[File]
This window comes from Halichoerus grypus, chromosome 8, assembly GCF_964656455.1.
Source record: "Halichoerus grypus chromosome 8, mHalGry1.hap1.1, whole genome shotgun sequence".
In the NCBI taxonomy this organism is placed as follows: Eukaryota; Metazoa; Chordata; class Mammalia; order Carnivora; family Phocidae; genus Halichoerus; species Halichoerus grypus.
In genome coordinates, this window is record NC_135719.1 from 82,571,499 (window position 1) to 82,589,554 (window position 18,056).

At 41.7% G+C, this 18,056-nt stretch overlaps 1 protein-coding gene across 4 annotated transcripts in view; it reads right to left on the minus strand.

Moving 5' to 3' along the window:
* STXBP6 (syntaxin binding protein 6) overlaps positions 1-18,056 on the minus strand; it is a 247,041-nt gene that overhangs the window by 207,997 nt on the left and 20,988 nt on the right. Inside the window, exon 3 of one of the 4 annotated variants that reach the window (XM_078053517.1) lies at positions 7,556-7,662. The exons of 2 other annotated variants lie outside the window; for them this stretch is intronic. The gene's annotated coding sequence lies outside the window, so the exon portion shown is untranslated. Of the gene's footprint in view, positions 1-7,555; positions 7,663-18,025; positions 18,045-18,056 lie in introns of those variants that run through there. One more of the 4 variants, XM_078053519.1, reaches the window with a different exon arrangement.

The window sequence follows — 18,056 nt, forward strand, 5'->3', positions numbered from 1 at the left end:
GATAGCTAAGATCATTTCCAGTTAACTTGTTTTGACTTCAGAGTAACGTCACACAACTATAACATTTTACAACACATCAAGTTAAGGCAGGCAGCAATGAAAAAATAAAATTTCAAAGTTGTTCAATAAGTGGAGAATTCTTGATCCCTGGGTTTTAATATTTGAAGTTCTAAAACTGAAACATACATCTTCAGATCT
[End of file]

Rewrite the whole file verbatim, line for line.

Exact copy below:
This window comes from Halichoerus grypus, chromosome 8, assembly GCF_964656455.1.
Source record: "Halichoerus grypus chromosome 8, mHalGry1.hap1.1, whole genome shotgun sequence".
In the NCBI taxonomy this organism is placed as follows: Eukaryota; Metazoa; Chordata; class Mammalia; order Carnivora; family Phocidae; genus Halichoerus; species Halichoerus grypus.
In genome coordinates, this window is record NC_135719.1 from 82,571,499 (window position 1) to 82,589,554 (window position 18,056).

At 41.7% G+C, this 18,056-nt stretch overlaps 1 protein-coding gene across 4 annotated transcripts in view; it reads right to left on the minus strand.

Moving 5' to 3' along the window:
* STXBP6 (syntaxin binding protein 6) overlaps positions 1-18,056 on the minus strand; it is a 247,041-nt gene that overhangs the window by 207,997 nt on the left and 20,988 nt on the right. Inside the window, exon 3 of one of the 4 annotated variants that reach the window (XM_078053517.1) lies at positions 7,556-7,662. The exons of 2 other annotated variants lie outside the window; for them this stretch is intronic. The gene's annotated coding sequence lies outside the window, so the exon portion shown is untranslated. Of the gene's footprint in view, positions 1-7,555; positions 7,663-18,025; positions 18,045-18,056 lie in introns of those variants that run through there. One more of the 4 variants, XM_078053519.1, reaches the window with a different exon arrangement.

The window sequence follows — 18,056 nt, forward strand, 5'->3', positions numbered from 1 at the left end:
GATAGCTAAGATCATTTCCAGTTAACTTGTTTTGACTTCAGAGTAACGTCACACAACTATAACATTTTACAACACATCAAGTTAAGGCAGGCAGCAATGAAAAAATAAAATTTCAAAGTTGTTCAATAAGTGGAGAATTCTTGATCCCTGGGTTTTAATATTTGAAGTTCTAAAACTGAAACATACATCTTCAGATCT